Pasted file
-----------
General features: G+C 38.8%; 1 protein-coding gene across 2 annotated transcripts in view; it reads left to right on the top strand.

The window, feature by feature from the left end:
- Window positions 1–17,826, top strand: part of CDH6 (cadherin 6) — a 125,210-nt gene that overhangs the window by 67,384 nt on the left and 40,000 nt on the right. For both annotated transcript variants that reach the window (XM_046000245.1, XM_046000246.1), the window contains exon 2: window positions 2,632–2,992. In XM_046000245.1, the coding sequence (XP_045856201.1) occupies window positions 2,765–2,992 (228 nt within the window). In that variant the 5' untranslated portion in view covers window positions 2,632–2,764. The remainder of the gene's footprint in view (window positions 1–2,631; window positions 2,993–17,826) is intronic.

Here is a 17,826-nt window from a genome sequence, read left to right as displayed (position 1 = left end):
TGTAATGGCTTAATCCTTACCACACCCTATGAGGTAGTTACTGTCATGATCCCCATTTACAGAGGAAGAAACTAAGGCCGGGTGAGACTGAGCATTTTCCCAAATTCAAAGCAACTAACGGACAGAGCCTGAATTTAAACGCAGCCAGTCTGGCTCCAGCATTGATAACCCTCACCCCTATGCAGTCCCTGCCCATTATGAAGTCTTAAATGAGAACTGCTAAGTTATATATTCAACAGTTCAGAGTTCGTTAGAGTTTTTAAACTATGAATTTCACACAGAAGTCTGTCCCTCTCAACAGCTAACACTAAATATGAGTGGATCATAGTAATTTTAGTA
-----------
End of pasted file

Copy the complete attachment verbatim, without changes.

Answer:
General features: G+C 38.8%; 1 protein-coding gene across 2 annotated transcripts in view; it reads left to right on the top strand.

The window, feature by feature from the left end:
- Window positions 1–17,826, top strand: part of CDH6 (cadherin 6) — a 125,210-nt gene that overhangs the window by 67,384 nt on the left and 40,000 nt on the right. For both annotated transcript variants that reach the window (XM_046000245.1, XM_046000246.1), the window contains exon 2: window positions 2,632–2,992. In XM_046000245.1, the coding sequence (XP_045856201.1) occupies window positions 2,765–2,992 (228 nt within the window). In that variant the 5' untranslated portion in view covers window positions 2,632–2,764. The remainder of the gene's footprint in view (window positions 1–2,631; window positions 2,993–17,826) is intronic.

Here is a 17,826-nt window from a genome sequence, read left to right as displayed (position 1 = left end):
TGTAATGGCTTAATCCTTACCACACCCTATGAGGTAGTTACTGTCATGATCCCCATTTACAGAGGAAGAAACTAAGGCCGGGTGAGACTGAGCATTTTCCCAAATTCAAAGCAACTAACGGACAGAGCCTGAATTTAAACGCAGCCAGTCTGGCTCCAGCATTGATAACCCTCACCCCTATGCAGTCCCTGCCCATTATGAAGTCTTAAATGAGAACTGCTAAGTTATATATTCAACAGTTCAGAGTTCGTTAGAGTTTTTAAACTATGAATTTCACACAGAAGTCTGTCCCTCTCAACAGCTAACACTAAATATGAGTGGATCATAGTAATTTTAGTA